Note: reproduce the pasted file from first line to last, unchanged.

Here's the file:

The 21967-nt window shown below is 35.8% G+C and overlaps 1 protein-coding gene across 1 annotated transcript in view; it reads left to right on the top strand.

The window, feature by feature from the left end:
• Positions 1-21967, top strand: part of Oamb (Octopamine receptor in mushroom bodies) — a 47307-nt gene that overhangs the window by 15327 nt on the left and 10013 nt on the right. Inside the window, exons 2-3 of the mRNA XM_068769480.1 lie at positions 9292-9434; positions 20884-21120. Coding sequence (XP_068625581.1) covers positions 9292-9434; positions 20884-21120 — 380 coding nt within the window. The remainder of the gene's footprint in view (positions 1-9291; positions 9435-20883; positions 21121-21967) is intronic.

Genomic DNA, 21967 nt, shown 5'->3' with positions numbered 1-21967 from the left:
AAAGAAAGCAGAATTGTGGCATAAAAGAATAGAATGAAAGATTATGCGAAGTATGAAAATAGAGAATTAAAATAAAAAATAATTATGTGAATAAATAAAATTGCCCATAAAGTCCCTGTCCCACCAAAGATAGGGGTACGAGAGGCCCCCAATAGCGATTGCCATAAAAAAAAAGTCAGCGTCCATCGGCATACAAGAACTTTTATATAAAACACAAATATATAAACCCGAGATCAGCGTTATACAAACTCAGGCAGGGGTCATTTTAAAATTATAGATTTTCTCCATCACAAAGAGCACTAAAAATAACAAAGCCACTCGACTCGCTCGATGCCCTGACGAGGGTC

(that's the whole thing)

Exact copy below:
The 21967-nt window shown below is 35.8% G+C and overlaps 1 protein-coding gene across 1 annotated transcript in view; it reads left to right on the top strand.

The window, feature by feature from the left end:
• Positions 1-21967, top strand: part of Oamb (Octopamine receptor in mushroom bodies) — a 47307-nt gene that overhangs the window by 15327 nt on the left and 10013 nt on the right. Inside the window, exons 2-3 of the mRNA XM_068769480.1 lie at positions 9292-9434; positions 20884-21120. Coding sequence (XP_068625581.1) covers positions 9292-9434; positions 20884-21120 — 380 coding nt within the window. The remainder of the gene's footprint in view (positions 1-9291; positions 9435-20883; positions 21121-21967) is intronic.

Genomic DNA, 21967 nt, shown 5'->3' with positions numbered 1-21967 from the left:
AAAGAAAGCAGAATTGTGGCATAAAAGAATAGAATGAAAGATTATGCGAAGTATGAAAATAGAGAATTAAAATAAAAAATAATTATGTGAATAAATAAAATTGCCCATAAAGTCCCTGTCCCACCAAAGATAGGGGTACGAGAGGCCCCCAATAGCGATTGCCATAAAAAAAAAGTCAGCGTCCATCGGCATACAAGAACTTTTATATAAAACACAAATATATAAACCCGAGATCAGCGTTATACAAACTCAGGCAGGGGTCATTTTAAAATTATAGATTTTCTCCATCACAAAGAGCACTAAAAATAACAAAGCCACTCGACTCGCTCGATGCCCTGACGAGGGTC